February 23, 2010

CHINA: Singing heals the brain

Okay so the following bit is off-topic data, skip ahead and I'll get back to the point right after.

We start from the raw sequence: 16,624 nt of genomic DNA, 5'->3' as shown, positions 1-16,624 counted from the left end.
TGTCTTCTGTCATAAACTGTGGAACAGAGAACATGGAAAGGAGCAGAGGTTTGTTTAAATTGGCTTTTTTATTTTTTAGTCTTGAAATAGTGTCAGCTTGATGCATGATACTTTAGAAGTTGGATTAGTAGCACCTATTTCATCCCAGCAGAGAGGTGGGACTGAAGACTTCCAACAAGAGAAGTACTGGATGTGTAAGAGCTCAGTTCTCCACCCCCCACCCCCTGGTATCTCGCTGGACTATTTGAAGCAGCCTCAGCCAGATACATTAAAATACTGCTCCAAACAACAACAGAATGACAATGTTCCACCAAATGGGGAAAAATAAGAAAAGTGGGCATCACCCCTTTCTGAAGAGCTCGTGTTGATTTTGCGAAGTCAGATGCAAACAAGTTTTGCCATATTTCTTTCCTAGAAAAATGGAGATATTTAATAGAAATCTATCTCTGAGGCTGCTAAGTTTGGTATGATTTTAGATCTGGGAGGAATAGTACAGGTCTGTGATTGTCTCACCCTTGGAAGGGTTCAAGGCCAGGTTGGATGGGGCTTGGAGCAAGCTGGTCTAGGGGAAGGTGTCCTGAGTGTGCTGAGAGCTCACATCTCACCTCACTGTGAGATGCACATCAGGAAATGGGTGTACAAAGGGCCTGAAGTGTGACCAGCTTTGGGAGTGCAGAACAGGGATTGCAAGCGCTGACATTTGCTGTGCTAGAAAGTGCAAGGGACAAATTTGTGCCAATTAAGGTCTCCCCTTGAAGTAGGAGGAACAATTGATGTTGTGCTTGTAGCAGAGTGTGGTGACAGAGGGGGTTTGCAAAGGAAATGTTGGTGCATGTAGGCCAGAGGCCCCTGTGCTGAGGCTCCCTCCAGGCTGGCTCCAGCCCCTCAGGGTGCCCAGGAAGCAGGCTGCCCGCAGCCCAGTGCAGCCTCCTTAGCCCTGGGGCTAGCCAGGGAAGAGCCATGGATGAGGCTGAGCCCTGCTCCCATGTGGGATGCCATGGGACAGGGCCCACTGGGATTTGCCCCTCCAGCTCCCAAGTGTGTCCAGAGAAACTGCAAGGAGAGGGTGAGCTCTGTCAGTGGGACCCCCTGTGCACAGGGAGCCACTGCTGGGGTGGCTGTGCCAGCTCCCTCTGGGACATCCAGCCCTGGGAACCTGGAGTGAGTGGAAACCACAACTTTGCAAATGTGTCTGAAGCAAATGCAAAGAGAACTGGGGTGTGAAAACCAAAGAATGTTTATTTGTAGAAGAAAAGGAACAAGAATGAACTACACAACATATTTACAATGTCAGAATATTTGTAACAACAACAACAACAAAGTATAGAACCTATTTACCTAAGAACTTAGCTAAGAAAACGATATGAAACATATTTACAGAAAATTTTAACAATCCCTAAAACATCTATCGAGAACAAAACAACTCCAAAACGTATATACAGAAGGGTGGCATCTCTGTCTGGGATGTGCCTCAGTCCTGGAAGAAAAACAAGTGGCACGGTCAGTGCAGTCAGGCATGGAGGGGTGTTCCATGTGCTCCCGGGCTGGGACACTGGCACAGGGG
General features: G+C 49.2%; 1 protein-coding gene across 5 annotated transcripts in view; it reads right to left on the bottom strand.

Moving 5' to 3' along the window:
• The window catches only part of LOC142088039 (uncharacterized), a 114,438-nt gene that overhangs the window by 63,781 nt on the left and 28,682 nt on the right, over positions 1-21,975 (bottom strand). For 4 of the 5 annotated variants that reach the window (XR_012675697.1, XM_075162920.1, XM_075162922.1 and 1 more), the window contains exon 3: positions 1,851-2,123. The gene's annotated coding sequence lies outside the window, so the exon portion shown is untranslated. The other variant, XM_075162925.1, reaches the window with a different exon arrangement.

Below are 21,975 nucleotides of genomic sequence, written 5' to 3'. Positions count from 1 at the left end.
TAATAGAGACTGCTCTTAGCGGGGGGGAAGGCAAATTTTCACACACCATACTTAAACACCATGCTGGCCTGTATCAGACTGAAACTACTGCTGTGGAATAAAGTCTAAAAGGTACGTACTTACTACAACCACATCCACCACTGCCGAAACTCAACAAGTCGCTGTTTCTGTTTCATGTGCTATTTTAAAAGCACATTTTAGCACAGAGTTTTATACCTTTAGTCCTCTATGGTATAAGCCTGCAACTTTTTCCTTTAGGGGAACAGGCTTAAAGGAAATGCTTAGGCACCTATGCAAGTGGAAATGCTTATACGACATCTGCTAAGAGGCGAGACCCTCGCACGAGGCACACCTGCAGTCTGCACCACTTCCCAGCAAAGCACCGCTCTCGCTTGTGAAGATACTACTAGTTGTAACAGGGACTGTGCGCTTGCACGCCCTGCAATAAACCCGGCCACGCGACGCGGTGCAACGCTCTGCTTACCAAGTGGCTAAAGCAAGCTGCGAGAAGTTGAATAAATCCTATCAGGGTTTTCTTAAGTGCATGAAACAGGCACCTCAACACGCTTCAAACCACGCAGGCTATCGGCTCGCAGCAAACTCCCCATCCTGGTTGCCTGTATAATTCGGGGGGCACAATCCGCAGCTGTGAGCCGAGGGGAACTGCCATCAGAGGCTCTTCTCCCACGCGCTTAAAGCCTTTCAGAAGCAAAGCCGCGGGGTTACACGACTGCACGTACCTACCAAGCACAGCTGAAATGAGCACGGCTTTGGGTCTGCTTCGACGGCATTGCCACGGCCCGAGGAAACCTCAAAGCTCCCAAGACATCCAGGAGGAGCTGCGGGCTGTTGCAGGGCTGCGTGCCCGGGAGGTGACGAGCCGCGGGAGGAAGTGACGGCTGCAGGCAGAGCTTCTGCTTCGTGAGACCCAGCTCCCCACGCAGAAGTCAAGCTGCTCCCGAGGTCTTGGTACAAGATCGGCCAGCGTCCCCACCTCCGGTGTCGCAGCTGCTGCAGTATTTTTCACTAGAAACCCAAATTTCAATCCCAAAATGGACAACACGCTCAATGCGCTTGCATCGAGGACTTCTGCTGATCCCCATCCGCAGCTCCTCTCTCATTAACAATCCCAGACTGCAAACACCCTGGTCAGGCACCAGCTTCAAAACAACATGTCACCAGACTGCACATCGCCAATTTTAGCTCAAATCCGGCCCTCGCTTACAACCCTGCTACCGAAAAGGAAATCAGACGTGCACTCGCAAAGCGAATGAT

. SHANGHAI, China / The Shanghai Daily / Health / February 23, 2010 By Randolph E. Schmid SINGING and musical training enhances the brain's ability to do other things. New research shows music therapy may help some stroke victims speak and improve communication in children with dyslexia and autism. Randolph E. Schmid reports. Words and music - such natural partners that it seems obvious they go together. Now science is confirming that those abilities are linked in the brain, a finding that might even lead to better stroke treatments. Illustration courtesy: Electronic Beats Studies have found overlap in the brain's processing of language and instrumental music, and new research suggests that intensive musical therapy may help improve speech in stroke patients, researchers reported last Saturday at the annual meeting of the American Association for the Advancement of Science. In addition, researchers say, music education can help children with developmental dyslexia or autism more accurately use speech. People who have suffered a severe stroke on the left side of the brain and cannot speak can sometimes learn to communicate through singing, Gottfried Schlaug, associate professor of neurology at Harvard Medical School, told the meeting. "Music making is a multi-sensory experience, activating links to several parts of the brain," Schlaug says. Schlaug showed a video of one patient who at first could only make meaningless sounds learning to say "I am thirsty," by singing the words, and another was able to sing "happy birthday." "If you have someone who is nonverbal and they can say there are hungry or thirsty or ask where the bathroom is, that's an improvement," Schlaug says of what is called Melodic Intonation Therapy. As long as a century ago there were reports of stroke victims who couldn't talk but who could sing, he says. Now, they are doing trials to see if music can be used as a therapy. But, he cautioned, the work is geared toward people who have had a severe stroke on the left side of the brain and the therapy can take a long time. Nina Kraus, director of the Auditory Neuroscience Laboratory at Northwestern University, reported that new studies show that musical training enhances the brain's ability to do other things. For example, she says, the trained brain gets better at detecting patterns in sounds, so that musicians are better at picking out the voice of a friend in a noisy restaurant. "Musical experience improves abilities important in daily life," she says. "Playing an instrument may help youngsters better process speech in noisy classrooms and more accurately interpret the nuances of language that are conveyed by subtle changes in the human voice." When people first learn to talk and when they talk to babies they often use musical patterns in their speech, she notes. "People's hearing systems are fine-tuned by the experiences they've had with sound throughout their lives. Music training is not only beneficial for processing music stimuli. We've found that years of music training may also improve how sounds are processed for language and emotion," Kraus says in prepared remarks. She says "the very responses that are enhanced in musicians are deficient in clinical populations such as children with developmental dyslexia and autism." New studies of brain waves, she notes, mimic the patterns of sound that the individual hears. Whether speech or instrumental music is heard, it is actually possible to record the brain's electronic waves and play them back to hear the sound - which she demonstrated with a series of recordings. Aniruddh D. Patel of The Neurosciences Institute in San Diego, California, says new studies show that music doesn't involve just hot spots in the brain, but large swaths on both sides of the brain. "Nouns and verbs are very different from tones and chords and harmony, but the parts of the brain that process them overlap," he says. [rc] Copyright © 2001-2010 Shanghai Daily Publishing House